It's Time to Re-visit your Dollar Cost Averaging Scheme
Everybody knows what Dollar Cost Averaging is by now. Even if you don't particularly believe in it working 100% of the time every time, it prompts two things:
- Utilizing DCA makes you pay attention to the markets and your investments!
- Utilizing DCA makes you pay attention to how much you should be saving!
Even the smartest of intellectuals has a hard time actually proving that DCA does not work. So let's assume for the sake of argument that you can't beat the markets using it. Dang well then why bother? I just told you. It prompts you to pay attention. After all, if you just have a certain block of money you invest every month, you really never have to pay attention to where it goes and how much it is returning, and I get that. The repeating deposit method works good and is probably ideal if you are a busy butt or just not a particularly performance-oriented individual. You will 100% do fine that way and I will not knock your decision. Except this once.
Technically you have already embarked on a DCA scheme when you selected how much money to invest per month and what your stock allocation was going to look like. Then you just got lazy and didn't ever check on those values again. You should at a minimum be asking yourself whether you can invest more every month or whether your current risk allocation is appropriate. That's it in a nutshell. Either way - it's time.
I guess you could either time this based on monthly intervals or just look at your accounts every 2 or 3 months. Whatever works for you. Personally, I base it on performance of the market at any given interval where it changes, kind of like a programming interrupt sequence. If change +/->.5% m-o-m then it triggers my brain and I put it into gear from park. Quite a painful process and an even more painful analogy. Lucky for us, the market has been consistently performing for at least 11 months now so there has been no need to re-adjust, but you still should have been watching it anyways right? You don't have anything better to do right? Well, as it turns out, neither do I.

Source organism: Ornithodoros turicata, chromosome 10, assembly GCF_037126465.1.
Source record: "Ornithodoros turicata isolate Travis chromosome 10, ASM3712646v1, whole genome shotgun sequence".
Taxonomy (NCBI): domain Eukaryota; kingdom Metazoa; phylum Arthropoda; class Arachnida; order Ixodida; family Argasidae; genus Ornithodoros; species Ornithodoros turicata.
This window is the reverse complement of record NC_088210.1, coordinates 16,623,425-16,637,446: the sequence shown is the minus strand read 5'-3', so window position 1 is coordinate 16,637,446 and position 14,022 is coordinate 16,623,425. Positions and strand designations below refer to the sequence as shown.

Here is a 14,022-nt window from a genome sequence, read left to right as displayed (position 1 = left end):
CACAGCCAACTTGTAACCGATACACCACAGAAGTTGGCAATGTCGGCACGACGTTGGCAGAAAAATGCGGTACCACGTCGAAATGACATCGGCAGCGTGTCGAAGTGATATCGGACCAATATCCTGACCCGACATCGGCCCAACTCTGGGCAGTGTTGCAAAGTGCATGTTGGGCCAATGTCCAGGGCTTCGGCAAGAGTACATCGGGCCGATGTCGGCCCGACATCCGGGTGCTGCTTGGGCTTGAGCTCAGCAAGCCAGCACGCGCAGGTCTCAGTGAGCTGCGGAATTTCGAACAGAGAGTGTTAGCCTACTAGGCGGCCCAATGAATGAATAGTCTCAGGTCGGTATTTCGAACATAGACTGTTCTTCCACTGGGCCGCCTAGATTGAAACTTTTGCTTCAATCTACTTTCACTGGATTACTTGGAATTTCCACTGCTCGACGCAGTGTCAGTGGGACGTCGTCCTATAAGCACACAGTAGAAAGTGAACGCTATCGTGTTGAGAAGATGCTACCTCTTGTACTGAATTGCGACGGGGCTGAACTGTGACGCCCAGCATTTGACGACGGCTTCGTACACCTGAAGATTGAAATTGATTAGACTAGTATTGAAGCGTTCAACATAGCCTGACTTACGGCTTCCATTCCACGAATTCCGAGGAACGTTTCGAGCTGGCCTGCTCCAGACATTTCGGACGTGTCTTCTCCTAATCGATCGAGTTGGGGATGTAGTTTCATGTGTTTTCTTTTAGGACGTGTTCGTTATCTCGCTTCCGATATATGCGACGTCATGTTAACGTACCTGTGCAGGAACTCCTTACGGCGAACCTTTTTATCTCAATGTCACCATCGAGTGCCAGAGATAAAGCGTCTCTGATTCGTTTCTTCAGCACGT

Alright, so I will dust off this old example piece from our original article:
Let's say that prior to this month we have been experiencing +1% market growth every 30 days as an average since January. If your personal DCA graph looked like the one above, where you could invest up to 400$ a month if you wanted, that would mean that you would have not been investing anything at all since January but now that the market just dipped below 1% you will want to start again. Assume that we may only see .5% for the next 30 days. That means you stick 100$ into your stocks/bonds this month and call it a day. Of course you have plenty of cash handy since you haven't been investing top dollar for a while now, so this is easy to do.
Now that wasn't so hard was it?
A few words about creating your own personal "DCA graph" like the one I showed above. Here is my input on the creation of your own personal variables:
- Maximum dollar contribution - maximum dollar amount you can afford to plop into stocks every month. And you have to assume this is a long term investment, no take backs here. You absolutely need to have your safety net somewhere else, or else risk becomes too big of a factor and you will end up compromising your long term returns.
- Minimum dollar amount - If we are honest with ourselves, this shouldn't be zero. Let's say for the sake of argument that you should at a minimum invest 25% of your maximum value even when the market is a superman/bull hybrid. So if 400$/mo was your max contribution, then 100$/mo would be your min.
- Scale of the percent market yield axis-
- For month over month, you would want to be halfway between your min/max when the market is flat-lining. That implies that the positive and negative limits are symmetrical about 0%. However, If you have a year over year average schedule your middle percentage would be closer to the historical average of 7%, which is to say 7% increase y-o-y would implore you to input halfway between your max and minimum values.
- Your maximum and minimum market movement values should be symmetrical, but how wide should they run? For month over month stick with the +/-1% above. For y-o-y, stick with +/-7%. After the market reaches a limit of your graphs' fluctuation, assume that the derivative value is saturating your control input to one of the extreme dollar levels you calculated above.
Breathe with me here. Hold hard. It will be alright.